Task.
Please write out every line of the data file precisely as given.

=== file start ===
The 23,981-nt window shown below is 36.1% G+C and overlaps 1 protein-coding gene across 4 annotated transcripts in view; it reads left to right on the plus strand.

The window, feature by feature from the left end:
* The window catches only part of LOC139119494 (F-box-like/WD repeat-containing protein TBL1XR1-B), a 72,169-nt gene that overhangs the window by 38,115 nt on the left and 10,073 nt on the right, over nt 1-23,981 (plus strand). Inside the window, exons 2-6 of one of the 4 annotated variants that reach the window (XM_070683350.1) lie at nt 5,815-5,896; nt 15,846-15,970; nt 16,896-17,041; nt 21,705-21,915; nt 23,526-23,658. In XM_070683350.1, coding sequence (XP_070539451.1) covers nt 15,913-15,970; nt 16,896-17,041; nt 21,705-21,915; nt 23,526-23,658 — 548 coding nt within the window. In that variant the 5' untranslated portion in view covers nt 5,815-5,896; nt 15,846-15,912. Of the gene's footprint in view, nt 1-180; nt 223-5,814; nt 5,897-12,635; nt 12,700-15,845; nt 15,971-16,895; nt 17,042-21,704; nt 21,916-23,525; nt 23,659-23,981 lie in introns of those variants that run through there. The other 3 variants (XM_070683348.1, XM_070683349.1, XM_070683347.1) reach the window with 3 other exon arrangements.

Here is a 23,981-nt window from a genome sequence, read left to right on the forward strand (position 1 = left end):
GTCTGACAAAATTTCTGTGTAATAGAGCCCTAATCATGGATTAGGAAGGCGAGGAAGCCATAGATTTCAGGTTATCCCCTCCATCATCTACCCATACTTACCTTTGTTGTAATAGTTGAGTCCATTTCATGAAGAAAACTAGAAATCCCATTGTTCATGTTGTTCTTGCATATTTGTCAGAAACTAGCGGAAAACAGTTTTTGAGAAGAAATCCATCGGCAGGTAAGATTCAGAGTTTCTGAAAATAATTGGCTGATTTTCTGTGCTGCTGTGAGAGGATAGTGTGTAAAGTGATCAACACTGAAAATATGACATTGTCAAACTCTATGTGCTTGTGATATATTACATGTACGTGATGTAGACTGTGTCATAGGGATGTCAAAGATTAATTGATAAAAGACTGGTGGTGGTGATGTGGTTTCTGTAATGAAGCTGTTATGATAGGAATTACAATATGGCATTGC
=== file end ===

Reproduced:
The 23,981-nt window shown below is 36.1% G+C and overlaps 1 protein-coding gene across 4 annotated transcripts in view; it reads left to right on the plus strand.

The window, feature by feature from the left end:
* The window catches only part of LOC139119494 (F-box-like/WD repeat-containing protein TBL1XR1-B), a 72,169-nt gene that overhangs the window by 38,115 nt on the left and 10,073 nt on the right, over nt 1-23,981 (plus strand). Inside the window, exons 2-6 of one of the 4 annotated variants that reach the window (XM_070683350.1) lie at nt 5,815-5,896; nt 15,846-15,970; nt 16,896-17,041; nt 21,705-21,915; nt 23,526-23,658. In XM_070683350.1, coding sequence (XP_070539451.1) covers nt 15,913-15,970; nt 16,896-17,041; nt 21,705-21,915; nt 23,526-23,658 — 548 coding nt within the window. In that variant the 5' untranslated portion in view covers nt 5,815-5,896; nt 15,846-15,912. Of the gene's footprint in view, nt 1-180; nt 223-5,814; nt 5,897-12,635; nt 12,700-15,845; nt 15,971-16,895; nt 17,042-21,704; nt 21,916-23,525; nt 23,659-23,981 lie in introns of those variants that run through there. The other 3 variants (XM_070683348.1, XM_070683349.1, XM_070683347.1) reach the window with 3 other exon arrangements.

Here is a 23,981-nt window from a genome sequence, read left to right on the forward strand (position 1 = left end):
GTCTGACAAAATTTCTGTGTAATAGAGCCCTAATCATGGATTAGGAAGGCGAGGAAGCCATAGATTTCAGGTTATCCCCTCCATCATCTACCCATACTTACCTTTGTTGTAATAGTTGAGTCCATTTCATGAAGAAAACTAGAAATCCCATTGTTCATGTTGTTCTTGCATATTTGTCAGAAACTAGCGGAAAACAGTTTTTGAGAAGAAATCCATCGGCAGGTAAGATTCAGAGTTTCTGAAAATAATTGGCTGATTTTCTGTGCTGCTGTGAGAGGATAGTGTGTAAAGTGATCAACACTGAAAATATGACATTGTCAAACTCTATGTGCTTGTGATATATTACATGTACGTGATGTAGACTGTGTCATAGGGATGTCAAAGATTAATTGATAAAAGACTGGTGGTGGTGATGTGGTTTCTGTAATGAAGCTGTTATGATAGGAATTACAATATGGCATTGC